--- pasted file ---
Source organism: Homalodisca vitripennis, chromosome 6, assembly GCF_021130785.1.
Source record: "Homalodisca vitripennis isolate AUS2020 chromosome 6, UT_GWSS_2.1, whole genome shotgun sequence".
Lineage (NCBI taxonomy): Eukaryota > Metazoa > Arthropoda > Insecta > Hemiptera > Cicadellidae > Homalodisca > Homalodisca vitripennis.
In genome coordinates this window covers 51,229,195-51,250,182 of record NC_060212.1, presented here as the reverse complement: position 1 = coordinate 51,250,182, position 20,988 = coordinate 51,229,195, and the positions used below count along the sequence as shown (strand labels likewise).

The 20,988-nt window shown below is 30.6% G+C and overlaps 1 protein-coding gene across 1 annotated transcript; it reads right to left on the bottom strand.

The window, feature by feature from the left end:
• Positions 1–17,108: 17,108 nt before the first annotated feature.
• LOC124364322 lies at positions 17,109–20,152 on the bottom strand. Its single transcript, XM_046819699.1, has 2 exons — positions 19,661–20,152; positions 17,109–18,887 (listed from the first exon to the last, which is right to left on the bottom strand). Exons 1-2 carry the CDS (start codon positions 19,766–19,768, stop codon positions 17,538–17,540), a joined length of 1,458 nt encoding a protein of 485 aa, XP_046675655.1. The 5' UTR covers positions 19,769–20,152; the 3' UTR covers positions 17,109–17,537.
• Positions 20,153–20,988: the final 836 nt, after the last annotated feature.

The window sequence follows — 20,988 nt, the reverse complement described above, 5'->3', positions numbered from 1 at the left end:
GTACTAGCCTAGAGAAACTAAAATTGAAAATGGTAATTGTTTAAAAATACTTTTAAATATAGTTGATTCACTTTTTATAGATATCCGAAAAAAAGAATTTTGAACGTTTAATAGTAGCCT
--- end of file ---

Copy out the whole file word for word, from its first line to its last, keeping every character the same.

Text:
Source organism: Homalodisca vitripennis, chromosome 6, assembly GCF_021130785.1.
Source record: "Homalodisca vitripennis isolate AUS2020 chromosome 6, UT_GWSS_2.1, whole genome shotgun sequence".
Lineage (NCBI taxonomy): Eukaryota > Metazoa > Arthropoda > Insecta > Hemiptera > Cicadellidae > Homalodisca > Homalodisca vitripennis.
In genome coordinates this window covers 51,229,195-51,250,182 of record NC_060212.1, presented here as the reverse complement: position 1 = coordinate 51,250,182, position 20,988 = coordinate 51,229,195, and the positions used below count along the sequence as shown (strand labels likewise).

The 20,988-nt window shown below is 30.6% G+C and overlaps 1 protein-coding gene across 1 annotated transcript; it reads right to left on the bottom strand.

The window, feature by feature from the left end:
• Positions 1–17,108: 17,108 nt before the first annotated feature.
• LOC124364322 lies at positions 17,109–20,152 on the bottom strand. Its single transcript, XM_046819699.1, has 2 exons — positions 19,661–20,152; positions 17,109–18,887 (listed from the first exon to the last, which is right to left on the bottom strand). Exons 1-2 carry the CDS (start codon positions 19,766–19,768, stop codon positions 17,538–17,540), a joined length of 1,458 nt encoding a protein of 485 aa, XP_046675655.1. The 5' UTR covers positions 19,769–20,152; the 3' UTR covers positions 17,109–17,537.
• Positions 20,153–20,988: the final 836 nt, after the last annotated feature.

The window sequence follows — 20,988 nt, the reverse complement described above, 5'->3', positions numbered from 1 at the left end:
GTACTAGCCTAGAGAAACTAAAATTGAAAATGGTAATTGTTTAAAAATACTTTTAAATATAGTTGATTCACTTTTTATAGATATCCGAAAAAAAGAATTTTGAACGTTTAATAGTAGCCT